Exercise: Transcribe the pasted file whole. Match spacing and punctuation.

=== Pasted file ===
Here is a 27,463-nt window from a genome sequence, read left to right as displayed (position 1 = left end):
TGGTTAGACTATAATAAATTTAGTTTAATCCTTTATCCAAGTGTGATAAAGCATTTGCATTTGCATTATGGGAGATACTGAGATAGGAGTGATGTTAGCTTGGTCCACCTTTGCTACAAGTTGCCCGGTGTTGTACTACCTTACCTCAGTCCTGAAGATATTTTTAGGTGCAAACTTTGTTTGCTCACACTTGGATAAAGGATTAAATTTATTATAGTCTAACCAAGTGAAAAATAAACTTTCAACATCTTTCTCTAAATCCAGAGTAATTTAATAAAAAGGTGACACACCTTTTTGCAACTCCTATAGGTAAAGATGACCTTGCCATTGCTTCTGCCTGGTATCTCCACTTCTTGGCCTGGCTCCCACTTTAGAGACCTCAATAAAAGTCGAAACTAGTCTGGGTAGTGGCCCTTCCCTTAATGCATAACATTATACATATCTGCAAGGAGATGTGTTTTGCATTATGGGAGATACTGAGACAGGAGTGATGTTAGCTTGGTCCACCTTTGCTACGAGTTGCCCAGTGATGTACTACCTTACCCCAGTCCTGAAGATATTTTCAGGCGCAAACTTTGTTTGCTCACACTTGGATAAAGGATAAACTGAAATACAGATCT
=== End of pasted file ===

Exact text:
Here is a 27,463-nt window from a genome sequence, read left to right as displayed (position 1 = left end):
TGGTTAGACTATAATAAATTTAGTTTAATCCTTTATCCAAGTGTGATAAAGCATTTGCATTTGCATTATGGGAGATACTGAGATAGGAGTGATGTTAGCTTGGTCCACCTTTGCTACAAGTTGCCCGGTGTTGTACTACCTTACCTCAGTCCTGAAGATATTTTTAGGTGCAAACTTTGTTTGCTCACACTTGGATAAAGGATTAAATTTATTATAGTCTAACCAAGTGAAAAATAAACTTTCAACATCTTTCTCTAAATCCAGAGTAATTTAATAAAAAGGTGACACACCTTTTTGCAACTCCTATAGGTAAAGATGACCTTGCCATTGCTTCTGCCTGGTATCTCCACTTCTTGGCCTGGCTCCCACTTTAGAGACCTCAATAAAAGTCGAAACTAGTCTGGGTAGTGGCCCTTCCCTTAATGCATAACATTATACATATCTGCAAGGAGATGTGTTTTGCATTATGGGAGATACTGAGACAGGAGTGATGTTAGCTTGGTCCACCTTTGCTACGAGTTGCCCAGTGATGTACTACCTTACCCCAGTCCTGAAGATATTTTCAGGCGCAAACTTTGTTTGCTCACACTTGGATAAAGGATAAACTGAAATACAGATCT